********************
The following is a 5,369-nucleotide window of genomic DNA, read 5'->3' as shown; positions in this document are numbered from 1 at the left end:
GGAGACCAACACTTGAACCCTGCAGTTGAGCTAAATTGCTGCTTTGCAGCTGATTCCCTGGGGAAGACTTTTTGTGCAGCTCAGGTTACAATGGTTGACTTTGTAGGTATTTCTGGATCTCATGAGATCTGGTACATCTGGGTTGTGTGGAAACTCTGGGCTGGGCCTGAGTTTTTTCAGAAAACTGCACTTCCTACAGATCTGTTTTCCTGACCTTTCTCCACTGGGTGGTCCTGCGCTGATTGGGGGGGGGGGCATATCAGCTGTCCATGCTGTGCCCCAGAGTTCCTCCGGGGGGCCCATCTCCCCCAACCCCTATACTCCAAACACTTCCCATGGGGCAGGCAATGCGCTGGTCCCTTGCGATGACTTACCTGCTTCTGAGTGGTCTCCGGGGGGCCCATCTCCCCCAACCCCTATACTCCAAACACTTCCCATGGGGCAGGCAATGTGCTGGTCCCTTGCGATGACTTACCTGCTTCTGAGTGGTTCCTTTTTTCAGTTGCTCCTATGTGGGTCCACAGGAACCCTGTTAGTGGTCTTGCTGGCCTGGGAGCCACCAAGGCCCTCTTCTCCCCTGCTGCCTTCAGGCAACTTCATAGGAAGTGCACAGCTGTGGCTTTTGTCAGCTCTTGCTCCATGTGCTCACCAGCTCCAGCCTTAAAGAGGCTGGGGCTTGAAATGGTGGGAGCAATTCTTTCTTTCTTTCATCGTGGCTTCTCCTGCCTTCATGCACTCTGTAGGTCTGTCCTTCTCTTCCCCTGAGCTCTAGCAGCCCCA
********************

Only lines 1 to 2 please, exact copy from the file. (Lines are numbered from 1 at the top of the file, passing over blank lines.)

The following is a 5,369-nucleotide window of genomic DNA, read 5'->3' as shown; positions in this document are numbered from 1 at the left end:
GGAGACCAACACTTGAACCCTGCAGTTGAGCTAAATTGCTGCTTTGCAGCTGATTCCCTGGGGAAGACTTTTTGTGCAGCTCAGGTTACAATGGTTGACTTTGTAGGTATTTCTGGATCTCATGAGATCTGGTACATCTGGGTTGTGTGGAAACTCTGGGCTGGGCCTGAGTTTTTTCAGAAAACTGCACTTCCTACAGATCTGTTTTCCTGACCTTTCTCCACTGGGTGGTCCTGCGCTGATTGGGGGGGGGGGCATATCAGCTGTCCATGCTGTGCCCCAGAGTTCCTCCGGGGGGCCCATCTCCCCCAACCCCTATACTCCAAACACTTCCCATGGGGCAGGCAATGCGCTGGTCCCTTGCGATGACTTACCTGCTTCTGAGTGGTCTCCGGGGGGCCCATCTCCCCCAACCCCTATACTCCAAACACTTCCCATGGGGCAGGCAATGTGCTGGTCCCTTGCGATGACTTACCTGCTTCTGAGTGGTTCCTTTTTTCAGTTGCTCCTATGTGGGTCCACAGGAACCCTGTTAGTGGTCTTGCTGGCCTGGGAGCCACCAAGGCCCTCTTCTCCCCTGCTGCCTTCAGGCAACTTCATAGGAAGTGCACAGCTGTGGCTTTTGTCAGCTCTTGCTCCATGTGCTCACCAGCTCCAGCCTTAAAGAGGCTGGGGCTTGAAATGGTGGGAGCAATTCTTTCTTTCTTTCATCGTGGCTTCTCCTGCCTTCATGCACTCTGTAGGTCTGTCCTTCTCTTCCCCTGAGCTCTAGCAGCCCCA